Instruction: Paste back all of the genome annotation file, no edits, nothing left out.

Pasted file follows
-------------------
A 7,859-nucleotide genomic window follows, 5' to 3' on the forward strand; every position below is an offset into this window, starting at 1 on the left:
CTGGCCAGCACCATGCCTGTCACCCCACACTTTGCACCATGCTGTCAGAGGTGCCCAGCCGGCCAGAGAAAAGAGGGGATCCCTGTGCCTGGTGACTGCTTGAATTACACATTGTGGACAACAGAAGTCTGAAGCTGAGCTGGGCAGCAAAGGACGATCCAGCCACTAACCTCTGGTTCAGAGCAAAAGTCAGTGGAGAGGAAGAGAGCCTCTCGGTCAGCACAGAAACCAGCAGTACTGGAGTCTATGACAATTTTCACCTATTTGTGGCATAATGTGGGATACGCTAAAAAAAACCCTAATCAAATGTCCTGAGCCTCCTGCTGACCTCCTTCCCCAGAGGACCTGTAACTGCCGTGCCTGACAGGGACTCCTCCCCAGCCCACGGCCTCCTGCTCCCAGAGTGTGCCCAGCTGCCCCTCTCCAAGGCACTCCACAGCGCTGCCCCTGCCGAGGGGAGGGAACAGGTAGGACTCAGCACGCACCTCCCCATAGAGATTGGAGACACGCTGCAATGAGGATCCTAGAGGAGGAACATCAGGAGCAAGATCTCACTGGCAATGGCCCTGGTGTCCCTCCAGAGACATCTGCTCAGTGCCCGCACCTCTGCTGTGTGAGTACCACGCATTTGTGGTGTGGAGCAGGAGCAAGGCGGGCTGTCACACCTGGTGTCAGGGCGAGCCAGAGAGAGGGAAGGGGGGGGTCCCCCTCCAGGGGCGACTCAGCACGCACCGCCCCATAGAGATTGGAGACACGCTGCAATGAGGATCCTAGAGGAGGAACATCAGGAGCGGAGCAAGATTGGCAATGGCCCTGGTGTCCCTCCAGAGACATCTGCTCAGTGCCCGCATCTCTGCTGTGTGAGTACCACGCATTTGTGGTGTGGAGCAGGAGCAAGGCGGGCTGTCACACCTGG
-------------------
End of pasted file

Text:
A 7,859-nucleotide genomic window follows, 5' to 3' on the forward strand; every position below is an offset into this window, starting at 1 on the left:
CTGGCCAGCACCATGCCTGTCACCCCACACTTTGCACCATGCTGTCAGAGGTGCCCAGCCGGCCAGAGAAAAGAGGGGATCCCTGTGCCTGGTGACTGCTTGAATTACACATTGTGGACAACAGAAGTCTGAAGCTGAGCTGGGCAGCAAAGGACGATCCAGCCACTAACCTCTGGTTCAGAGCAAAAGTCAGTGGAGAGGAAGAGAGCCTCTCGGTCAGCACAGAAACCAGCAGTACTGGAGTCTATGACAATTTTCACCTATTTGTGGCATAATGTGGGATACGCTAAAAAAAACCCTAATCAAATGTCCTGAGCCTCCTGCTGACCTCCTTCCCCAGAGGACCTGTAACTGCCGTGCCTGACAGGGACTCCTCCCCAGCCCACGGCCTCCTGCTCCCAGAGTGTGCCCAGCTGCCCCTCTCCAAGGCACTCCACAGCGCTGCCCCTGCCGAGGGGAGGGAACAGGTAGGACTCAGCACGCACCTCCCCATAGAGATTGGAGACACGCTGCAATGAGGATCCTAGAGGAGGAACATCAGGAGCAAGATCTCACTGGCAATGGCCCTGGTGTCCCTCCAGAGACATCTGCTCAGTGCCCGCACCTCTGCTGTGTGAGTACCACGCATTTGTGGTGTGGAGCAGGAGCAAGGCGGGCTGTCACACCTGGTGTCAGGGCGAGCCAGAGAGAGGGAAGGGGGGGGTCCCCCTCCAGGGGCGACTCAGCACGCACCGCCCCATAGAGATTGGAGACACGCTGCAATGAGGATCCTAGAGGAGGAACATCAGGAGCGGAGCAAGATTGGCAATGGCCCTGGTGTCCCTCCAGAGACATCTGCTCAGTGCCCGCATCTCTGCTGTGTGAGTACCACGCATTTGTGGTGTGGAGCAGGAGCAAGGCGGGCTGTCACACCTGG